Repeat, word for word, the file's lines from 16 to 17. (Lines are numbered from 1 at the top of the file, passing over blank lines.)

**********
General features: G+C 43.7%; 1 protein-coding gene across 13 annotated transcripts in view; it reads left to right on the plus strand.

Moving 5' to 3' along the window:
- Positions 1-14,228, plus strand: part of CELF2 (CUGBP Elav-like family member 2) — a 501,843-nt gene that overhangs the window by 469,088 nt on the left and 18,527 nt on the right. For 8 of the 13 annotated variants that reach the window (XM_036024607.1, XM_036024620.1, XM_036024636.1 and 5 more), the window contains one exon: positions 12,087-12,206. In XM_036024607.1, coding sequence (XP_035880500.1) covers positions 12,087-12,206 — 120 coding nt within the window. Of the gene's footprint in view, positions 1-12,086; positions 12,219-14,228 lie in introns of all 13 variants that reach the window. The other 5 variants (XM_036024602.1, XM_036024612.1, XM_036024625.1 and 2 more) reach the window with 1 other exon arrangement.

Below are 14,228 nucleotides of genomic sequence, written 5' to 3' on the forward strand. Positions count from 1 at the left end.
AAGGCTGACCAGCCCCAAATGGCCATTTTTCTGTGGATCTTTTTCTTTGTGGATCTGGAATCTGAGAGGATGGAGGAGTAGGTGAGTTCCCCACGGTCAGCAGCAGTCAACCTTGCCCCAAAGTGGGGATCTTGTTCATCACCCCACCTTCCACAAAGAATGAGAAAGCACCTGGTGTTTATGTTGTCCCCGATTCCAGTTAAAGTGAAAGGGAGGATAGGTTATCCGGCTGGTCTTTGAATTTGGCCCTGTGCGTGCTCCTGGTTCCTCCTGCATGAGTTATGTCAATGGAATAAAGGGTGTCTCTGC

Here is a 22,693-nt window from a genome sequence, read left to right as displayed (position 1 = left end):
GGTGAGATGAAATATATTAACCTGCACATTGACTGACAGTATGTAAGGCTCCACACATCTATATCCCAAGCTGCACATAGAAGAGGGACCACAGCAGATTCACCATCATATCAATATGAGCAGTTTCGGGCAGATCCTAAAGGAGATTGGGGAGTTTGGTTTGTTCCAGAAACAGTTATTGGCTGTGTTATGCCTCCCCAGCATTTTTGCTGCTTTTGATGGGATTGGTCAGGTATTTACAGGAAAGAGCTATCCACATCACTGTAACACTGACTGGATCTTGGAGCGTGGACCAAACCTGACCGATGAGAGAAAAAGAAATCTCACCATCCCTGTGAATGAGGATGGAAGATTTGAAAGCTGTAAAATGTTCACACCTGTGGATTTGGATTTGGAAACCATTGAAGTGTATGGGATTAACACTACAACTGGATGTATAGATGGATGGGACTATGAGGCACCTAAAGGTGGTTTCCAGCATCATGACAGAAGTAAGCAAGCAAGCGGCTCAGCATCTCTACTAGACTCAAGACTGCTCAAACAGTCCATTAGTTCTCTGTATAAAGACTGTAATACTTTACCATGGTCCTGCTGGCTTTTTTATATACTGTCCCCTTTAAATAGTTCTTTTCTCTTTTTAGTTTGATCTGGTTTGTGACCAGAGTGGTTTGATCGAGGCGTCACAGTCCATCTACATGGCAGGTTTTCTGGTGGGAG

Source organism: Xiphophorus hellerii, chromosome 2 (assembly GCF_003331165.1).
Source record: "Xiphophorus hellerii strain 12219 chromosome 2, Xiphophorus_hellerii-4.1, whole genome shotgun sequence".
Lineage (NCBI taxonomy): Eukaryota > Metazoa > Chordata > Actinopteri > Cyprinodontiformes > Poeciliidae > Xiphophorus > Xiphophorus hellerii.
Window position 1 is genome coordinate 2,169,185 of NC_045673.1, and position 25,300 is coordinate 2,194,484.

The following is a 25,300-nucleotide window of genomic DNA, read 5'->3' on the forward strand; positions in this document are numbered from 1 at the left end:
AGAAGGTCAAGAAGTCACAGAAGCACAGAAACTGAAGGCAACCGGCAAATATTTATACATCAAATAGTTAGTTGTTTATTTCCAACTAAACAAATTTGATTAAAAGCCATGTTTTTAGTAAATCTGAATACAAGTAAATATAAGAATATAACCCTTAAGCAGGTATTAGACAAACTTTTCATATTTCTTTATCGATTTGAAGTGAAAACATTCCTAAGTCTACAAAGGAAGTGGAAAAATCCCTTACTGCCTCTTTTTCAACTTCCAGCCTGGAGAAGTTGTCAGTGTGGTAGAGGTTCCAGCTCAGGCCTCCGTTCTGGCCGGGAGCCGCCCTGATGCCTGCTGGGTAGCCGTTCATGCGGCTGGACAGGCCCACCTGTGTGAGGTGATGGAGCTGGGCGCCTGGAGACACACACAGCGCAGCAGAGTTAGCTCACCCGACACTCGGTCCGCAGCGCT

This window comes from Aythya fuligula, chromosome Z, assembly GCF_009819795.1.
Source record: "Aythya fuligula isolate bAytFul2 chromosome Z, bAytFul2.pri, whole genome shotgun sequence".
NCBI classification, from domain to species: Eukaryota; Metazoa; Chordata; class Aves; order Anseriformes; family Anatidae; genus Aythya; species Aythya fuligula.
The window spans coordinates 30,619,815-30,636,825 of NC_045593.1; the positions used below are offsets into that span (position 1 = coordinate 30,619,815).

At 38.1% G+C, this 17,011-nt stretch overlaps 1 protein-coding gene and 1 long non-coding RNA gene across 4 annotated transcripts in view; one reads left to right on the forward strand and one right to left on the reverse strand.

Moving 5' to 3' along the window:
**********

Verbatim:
NCBI classification, from domain to species: Eukaryota; Metazoa; Chordata; class Aves; order Anseriformes; family Anatidae; genus Aythya; species Aythya fuligula.
The window spans coordinates 30,619,815-30,636,825 of NC_045593.1; the positions used below are offsets into that span (position 1 = coordinate 30,619,815).